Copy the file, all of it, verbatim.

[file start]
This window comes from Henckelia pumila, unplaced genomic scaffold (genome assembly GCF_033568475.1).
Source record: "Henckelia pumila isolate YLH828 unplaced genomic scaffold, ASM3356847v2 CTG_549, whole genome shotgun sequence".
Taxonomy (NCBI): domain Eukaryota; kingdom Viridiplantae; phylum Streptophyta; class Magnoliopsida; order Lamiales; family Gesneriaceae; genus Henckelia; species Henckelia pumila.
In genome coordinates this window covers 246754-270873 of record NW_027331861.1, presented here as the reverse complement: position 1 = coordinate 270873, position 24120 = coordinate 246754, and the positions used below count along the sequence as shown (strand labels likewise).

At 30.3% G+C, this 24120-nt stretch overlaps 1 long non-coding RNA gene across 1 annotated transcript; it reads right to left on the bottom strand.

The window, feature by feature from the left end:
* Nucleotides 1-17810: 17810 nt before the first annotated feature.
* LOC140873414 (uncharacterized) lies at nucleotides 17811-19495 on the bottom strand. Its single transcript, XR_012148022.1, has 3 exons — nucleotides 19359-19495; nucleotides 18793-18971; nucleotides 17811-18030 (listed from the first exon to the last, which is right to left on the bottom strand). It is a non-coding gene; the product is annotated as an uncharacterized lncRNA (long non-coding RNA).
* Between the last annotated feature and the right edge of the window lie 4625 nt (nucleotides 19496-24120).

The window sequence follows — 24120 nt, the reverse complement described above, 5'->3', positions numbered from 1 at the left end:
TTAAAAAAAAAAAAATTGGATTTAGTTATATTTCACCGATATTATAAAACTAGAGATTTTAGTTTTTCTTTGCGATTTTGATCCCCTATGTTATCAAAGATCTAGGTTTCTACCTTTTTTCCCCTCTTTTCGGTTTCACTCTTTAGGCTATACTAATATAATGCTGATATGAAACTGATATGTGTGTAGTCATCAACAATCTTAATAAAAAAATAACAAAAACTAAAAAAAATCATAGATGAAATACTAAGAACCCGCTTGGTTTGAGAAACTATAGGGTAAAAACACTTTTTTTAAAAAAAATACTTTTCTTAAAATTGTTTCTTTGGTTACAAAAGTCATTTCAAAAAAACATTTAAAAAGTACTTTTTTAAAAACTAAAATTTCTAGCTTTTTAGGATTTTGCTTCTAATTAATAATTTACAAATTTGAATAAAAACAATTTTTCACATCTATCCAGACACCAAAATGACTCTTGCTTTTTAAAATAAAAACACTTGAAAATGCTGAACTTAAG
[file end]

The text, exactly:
This window comes from Henckelia pumila, unplaced genomic scaffold (genome assembly GCF_033568475.1).
Source record: "Henckelia pumila isolate YLH828 unplaced genomic scaffold, ASM3356847v2 CTG_549, whole genome shotgun sequence".
Taxonomy (NCBI): domain Eukaryota; kingdom Viridiplantae; phylum Streptophyta; class Magnoliopsida; order Lamiales; family Gesneriaceae; genus Henckelia; species Henckelia pumila.
In genome coordinates this window covers 246754-270873 of record NW_027331861.1, presented here as the reverse complement: position 1 = coordinate 270873, position 24120 = coordinate 246754, and the positions used below count along the sequence as shown (strand labels likewise).

At 30.3% G+C, this 24120-nt stretch overlaps 1 long non-coding RNA gene across 1 annotated transcript; it reads right to left on the bottom strand.

The window, feature by feature from the left end:
* Nucleotides 1-17810: 17810 nt before the first annotated feature.
* LOC140873414 (uncharacterized) lies at nucleotides 17811-19495 on the bottom strand. Its single transcript, XR_012148022.1, has 3 exons — nucleotides 19359-19495; nucleotides 18793-18971; nucleotides 17811-18030 (listed from the first exon to the last, which is right to left on the bottom strand). It is a non-coding gene; the product is annotated as an uncharacterized lncRNA (long non-coding RNA).
* Between the last annotated feature and the right edge of the window lie 4625 nt (nucleotides 19496-24120).

The window sequence follows — 24120 nt, the reverse complement described above, 5'->3', positions numbered from 1 at the left end:
TTAAAAAAAAAAAAATTGGATTTAGTTATATTTCACCGATATTATAAAACTAGAGATTTTAGTTTTTCTTTGCGATTTTGATCCCCTATGTTATCAAAGATCTAGGTTTCTACCTTTTTTCCCCTCTTTTCGGTTTCACTCTTTAGGCTATACTAATATAATGCTGATATGAAACTGATATGTGTGTAGTCATCAACAATCTTAATAAAAAAATAACAAAAACTAAAAAAAATCATAGATGAAATACTAAGAACCCGCTTGGTTTGAGAAACTATAGGGTAAAAACACTTTTTTTAAAAAAAATACTTTTCTTAAAATTGTTTCTTTGGTTACAAAAGTCATTTCAAAAAAACATTTAAAAAGTACTTTTTTAAAAACTAAAATTTCTAGCTTTTTAGGATTTTGCTTCTAATTAATAATTTACAAATTTGAATAAAAACAATTTTTCACATCTATCCAGACACCAAAATGACTCTTGCTTTTTAAAATAAAAACACTTGAAAATGCTGAACTTAAG